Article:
Winter Storm Gail Forecast To Hit This Week
With the possibility of our first major winter storm this season arriving Wednesday into Thursday, it is important to remember a couple safety tips when it comes to snow. Some forecast models are showing over 11” of snow.
Keep Obstructions Away from Venting Systems
Here’s a super easy tip that can save lives and your heat from failing. Keep Snow Build Up Away from Venting Systems. Snowdrifts or a large snowfall can block your furnace or hot water heater exhaust pipe and cause it to stop working.
High efficiency furnaces, water heaters and other energy-saving appliances may have exhaust vents that exit your building through an exterior wall rather than through a chimney. These vents can become blocked in the winter
months by snow and ice, which can affect the safe operation of the appliance. Make sure that all snow, ice and other obstructions are removed from your venting systems. Drifting snow and caused a buildup of carbon monoxide inside of the house. It’ important to think plan for and take steps to keep snow build up away from venting systems. Make sure smoke and carbon monoxide detectors are installed and are in working order. Press the test button on the front of the detector to make sure it works.
Heat Your Home Safely
If you plan to use a wood stove, fireplace, or space heater, be extremely careful. Follow the manufacturer’s instructions and remember these safety tips:
Turning on the stove for heat is not safe; have at least one of the following heat sources in case the power goes out:
Extra blankets, sleeping bags, and warm winter coats
Fireplace that is up to code with plenty of dry firewood or a gas log fireplace
Portable space heaters or kerosene heaters. Check with your local fire department to make sure that kerosene heaters are legal in your area.
Use electric space heaters with automatic shut-off switches and non-glowing elements. Make sure to keep them away from any flammable materials, like curtains or blankets.
Use fireplaces, wood stoves, or other combustion heaters only if they are properly vented to the outside and do not leak gas from the flue or exhaust into the indoor air space.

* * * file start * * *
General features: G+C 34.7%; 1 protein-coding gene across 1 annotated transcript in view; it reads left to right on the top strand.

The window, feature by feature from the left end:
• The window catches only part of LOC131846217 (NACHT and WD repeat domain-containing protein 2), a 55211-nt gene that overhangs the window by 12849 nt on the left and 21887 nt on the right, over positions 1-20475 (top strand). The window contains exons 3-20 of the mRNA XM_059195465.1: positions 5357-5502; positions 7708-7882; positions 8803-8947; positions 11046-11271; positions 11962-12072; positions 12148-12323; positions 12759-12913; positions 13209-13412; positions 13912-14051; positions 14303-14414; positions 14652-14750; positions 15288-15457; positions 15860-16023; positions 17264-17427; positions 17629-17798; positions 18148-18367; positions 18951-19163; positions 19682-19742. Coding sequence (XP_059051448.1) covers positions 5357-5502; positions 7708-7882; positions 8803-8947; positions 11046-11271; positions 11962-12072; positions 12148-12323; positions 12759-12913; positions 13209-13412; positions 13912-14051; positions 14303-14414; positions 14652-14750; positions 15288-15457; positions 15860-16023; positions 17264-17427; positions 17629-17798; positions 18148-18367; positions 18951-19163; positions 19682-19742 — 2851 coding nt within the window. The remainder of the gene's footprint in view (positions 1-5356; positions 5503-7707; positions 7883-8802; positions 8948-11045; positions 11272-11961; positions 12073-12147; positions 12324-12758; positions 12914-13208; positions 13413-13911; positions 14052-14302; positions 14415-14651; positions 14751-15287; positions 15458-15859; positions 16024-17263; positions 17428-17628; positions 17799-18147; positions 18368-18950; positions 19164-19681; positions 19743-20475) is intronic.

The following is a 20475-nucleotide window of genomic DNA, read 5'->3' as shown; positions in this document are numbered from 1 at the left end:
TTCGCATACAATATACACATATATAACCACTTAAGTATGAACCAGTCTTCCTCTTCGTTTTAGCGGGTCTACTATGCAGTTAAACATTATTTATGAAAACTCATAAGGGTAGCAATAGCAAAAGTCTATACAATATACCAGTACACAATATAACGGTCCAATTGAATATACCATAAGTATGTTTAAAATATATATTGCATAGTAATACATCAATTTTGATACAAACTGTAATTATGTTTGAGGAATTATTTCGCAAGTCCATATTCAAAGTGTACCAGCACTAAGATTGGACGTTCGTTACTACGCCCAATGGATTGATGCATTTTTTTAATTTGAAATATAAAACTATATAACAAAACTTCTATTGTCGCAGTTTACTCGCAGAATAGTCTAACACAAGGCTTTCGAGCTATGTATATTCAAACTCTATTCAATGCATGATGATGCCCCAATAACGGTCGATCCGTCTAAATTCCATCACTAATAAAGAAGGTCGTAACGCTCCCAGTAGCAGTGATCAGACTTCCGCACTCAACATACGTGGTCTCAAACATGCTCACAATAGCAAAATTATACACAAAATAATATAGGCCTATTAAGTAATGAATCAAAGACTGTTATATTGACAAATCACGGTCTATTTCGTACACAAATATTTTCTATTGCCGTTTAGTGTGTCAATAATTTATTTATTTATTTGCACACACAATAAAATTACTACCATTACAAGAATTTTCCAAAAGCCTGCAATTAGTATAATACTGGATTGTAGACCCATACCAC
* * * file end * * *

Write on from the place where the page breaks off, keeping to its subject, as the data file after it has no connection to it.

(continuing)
Have your heating system serviced by a qualified technician every year.
Do not burn paper in a fireplace.
Make sure you have proper ventilation if you must use a kerosene heater.
Use only the type of fuel your heater is designed to use—don’t substitute.
Keep heat sources, like space heaters, at least 3 feet away from drapes, furniture, or bedding. Never cover your space heater.
Never place a space heater on top of furniture or near water.
Never leave children unattended near a space heater.
Make sure that the cord of an electric space heater is not a tripping hazard, but do not run the cord under carpets or rugs.
Avoid using extension cords to plug in your space heater.
If your space heater has a damaged electrical cord or produces sparks, do not use it.
Use Generators & Other Appliances Safely
Generators should be located at least 20 feet from any window, door, or vent and in a space where rain and snow will not reach them.
Never using generators, gas or charcoal grills, camp stoves, or similar devices inside your home, in basements, in garages, or near windows. The fumes are deadly.
Plug in appliances to the generator using individual heavy-duty, outdoor-rated extension cords.
Do not use the generator or appliances if they are wet.
Do not store gasoline indoors where the fumes could ignite.
If you see a fire hydrant that is completely blocked by snow, we would appreciate if you could clear the area around the hydrant. Fire hydrants are our number one resource for water in case of a fire.